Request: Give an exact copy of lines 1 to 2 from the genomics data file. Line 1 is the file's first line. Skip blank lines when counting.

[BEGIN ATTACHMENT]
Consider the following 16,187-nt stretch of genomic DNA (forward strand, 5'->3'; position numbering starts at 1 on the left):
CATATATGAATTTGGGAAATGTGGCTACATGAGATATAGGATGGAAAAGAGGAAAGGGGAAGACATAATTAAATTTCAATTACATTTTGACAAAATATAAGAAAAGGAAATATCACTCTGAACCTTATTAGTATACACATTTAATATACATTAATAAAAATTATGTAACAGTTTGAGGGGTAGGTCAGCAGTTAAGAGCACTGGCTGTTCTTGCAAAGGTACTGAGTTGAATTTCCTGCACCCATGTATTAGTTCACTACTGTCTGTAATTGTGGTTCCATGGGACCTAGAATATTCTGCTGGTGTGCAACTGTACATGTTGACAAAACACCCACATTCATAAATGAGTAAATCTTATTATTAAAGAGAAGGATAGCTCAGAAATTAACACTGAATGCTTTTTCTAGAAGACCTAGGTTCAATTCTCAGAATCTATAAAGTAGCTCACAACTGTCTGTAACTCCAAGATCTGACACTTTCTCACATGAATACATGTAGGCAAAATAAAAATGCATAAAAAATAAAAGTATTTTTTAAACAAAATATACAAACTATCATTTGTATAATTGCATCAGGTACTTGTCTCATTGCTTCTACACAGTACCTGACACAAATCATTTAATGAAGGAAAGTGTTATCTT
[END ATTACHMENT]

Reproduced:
Consider the following 16,187-nt stretch of genomic DNA (forward strand, 5'->3'; position numbering starts at 1 on the left):
CATATATGAATTTGGGAAATGTGGCTACATGAGATATAGGATGGAAAAGAGGAAAGGGGAAGACATAATTAAATTTCAATTACATTTTGACAAAATATAAGAAAAGGAAATATCACTCTGAACCTTATTAGTATACACATTTAATATACATTAATAAAAATTATGTAACAGTTTGAGGGGTAGGTCAGCAGTTAAGAGCACTGGCTGTTCTTGCAAAGGTACTGAGTTGAATTTCCTGCACCCATGTATTAGTTCACTACTGTCTGTAATTGTGGTTCCATGGGACCTAGAATATTCTGCTGGTGTGCAACTGTACATGTTGACAAAACACCCACATTCATAAATGAGTAAATCTTATTATTAAAGAGAAGGATAGCTCAGAAATTAACACTGAATGCTTTTTCTAGAAGACCTAGGTTCAATTCTCAGAATCTATAAAGTAGCTCACAACTGTCTGTAACTCCAAGATCTGACACTTTCTCACATGAATACATGTAGGCAAAATAAAAATGCATAAAAAATAAAAGTATTTTTTAAACAAAATATACAAACTATCATTTGTATAATTGCATCAGGTACTTGTCTCATTGCTTCTACACAGTACCTGACACAAATCATTTAATGAAGGAAAGTGTTATCTT